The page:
Hospital visitors asked to be vigilant as RSV continues across New Zealand

Chris Lynch
Chris Lynch
Jul 09, 2021 |

Visitors at Christchurch public hospital are being urged to be vigilant as RSV continues to “spread across New Zealand.”

Nearly 300 children aged 0-15 turned up at the Emergency Department in June with respiratory infections, and 188 between 1-7 July.

This compares with 278 for June 2019 and only 59 in the period between 1-7 July in 2019.

Canterbury Medical Officer of Health Dr Ramon Pink said on Friday afternoon the common winter virus is currently spreading across New Zealand and making babies sick.

“RSV is incredibly infectious and can easily pass from person to person through coughing and sneezing. RSV can be very serious for young children and newborns in particular.”

For that reason Canterbury and West Coast DHBs request that only well-parents and caregivers visit their baby in hospital and ask people not to visit anyone if they are unwell. Fewer people in means less risk to the baby/patient.”

 “Please look out for the symptoms below in children under the age of one especially, and contact your GP team or healthcare provider for advice if you are concerned. 

 In Canterbury you can call your usual GP number 24/7 for free advice. After hours a nurse will be able to advise you what to do and where to go. On the West Coast people should call their GP during normal hours and Healthline on 0800 611 116 after hours.

 Masks are advised for visitors to hospital where they cannot physically distance themselves from strangers or where they are visiting someone who may be particularly vulnerable.

 What to look out for
RSV symptoms include a runny nose, decrease in appetite, coughing, sneezing, fever (often mild) and wheezing or noisy breathing. It can cause more serious illness such as bronchiolitis (narrowing of airways in infants) and pneumonia – in which case they will need hospital care.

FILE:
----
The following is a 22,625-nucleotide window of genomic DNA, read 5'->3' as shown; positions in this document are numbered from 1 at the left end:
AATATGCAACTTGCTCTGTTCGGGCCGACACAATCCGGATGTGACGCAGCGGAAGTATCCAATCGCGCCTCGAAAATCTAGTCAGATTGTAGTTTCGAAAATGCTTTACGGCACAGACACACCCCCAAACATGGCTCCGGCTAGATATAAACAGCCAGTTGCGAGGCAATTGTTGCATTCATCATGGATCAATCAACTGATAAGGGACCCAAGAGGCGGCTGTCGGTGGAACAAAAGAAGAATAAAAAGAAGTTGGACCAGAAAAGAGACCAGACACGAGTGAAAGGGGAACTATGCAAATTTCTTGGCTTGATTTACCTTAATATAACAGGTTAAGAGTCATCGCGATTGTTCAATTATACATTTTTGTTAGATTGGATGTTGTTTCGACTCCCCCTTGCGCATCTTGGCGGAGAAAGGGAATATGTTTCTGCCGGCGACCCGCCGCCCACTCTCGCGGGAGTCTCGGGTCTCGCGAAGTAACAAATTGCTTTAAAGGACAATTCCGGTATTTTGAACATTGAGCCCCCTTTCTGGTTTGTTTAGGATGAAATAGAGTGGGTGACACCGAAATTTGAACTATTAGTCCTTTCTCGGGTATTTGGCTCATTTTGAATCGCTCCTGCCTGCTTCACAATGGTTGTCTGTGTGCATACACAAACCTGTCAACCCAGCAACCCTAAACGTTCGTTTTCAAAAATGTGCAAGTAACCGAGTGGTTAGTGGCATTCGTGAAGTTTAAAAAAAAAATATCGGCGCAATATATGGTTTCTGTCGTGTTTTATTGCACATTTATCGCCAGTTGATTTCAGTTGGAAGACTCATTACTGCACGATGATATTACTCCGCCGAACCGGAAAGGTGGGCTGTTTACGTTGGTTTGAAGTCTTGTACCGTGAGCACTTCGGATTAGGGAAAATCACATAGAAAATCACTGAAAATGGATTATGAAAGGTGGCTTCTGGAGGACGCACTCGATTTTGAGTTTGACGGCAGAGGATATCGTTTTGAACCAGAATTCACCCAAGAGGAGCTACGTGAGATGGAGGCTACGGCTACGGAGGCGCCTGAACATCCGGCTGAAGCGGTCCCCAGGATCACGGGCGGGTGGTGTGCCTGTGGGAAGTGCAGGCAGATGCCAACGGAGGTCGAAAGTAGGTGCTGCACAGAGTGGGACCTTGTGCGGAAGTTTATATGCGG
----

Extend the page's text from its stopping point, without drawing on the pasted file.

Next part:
When to seek urgent advice

Parents and caregivers should seek urgent medical advice if their baby or infant has symptoms and:

  • is under three months old

  • is breathing fast, noisily or is having to use extra effort to breathe

  • looks pale and unwell

  • is taking less than half their normal feeds

  • is vomiting

  • has not had a wet nappy for more than six hours.

Parents and caregivers should call 111 for an ambulance if a child:

  • has blue lips and tongue

  • has severe difficulty breathing

  • is becoming very sleepy and not easy to wake up

  • is floppy

  • has breathing that is not regular, or they pause in their breathing.

Simple things you can do yourself

All the precautions you know so well from our COVID-19 response will also help stop the spread of RSV and other winter illnesses:  

  • Keep children home if they’re sick and stay home yourself if you’re not well

  • Wash your hands often with soap or use an alcohol-based hand sanitiser

  • Cough or sneeze into your elbow

  • Wear a mask or face covering on public transport or when you cannot physically distance from strangers.

Chris Lynch
Chris Lynch

Chris Lynch is a journalist, videographer and content producer, broadcasting from his independent news and production company in Christchurch, New Zealand. If you have a news tip or are interested in video content, email [email protected]

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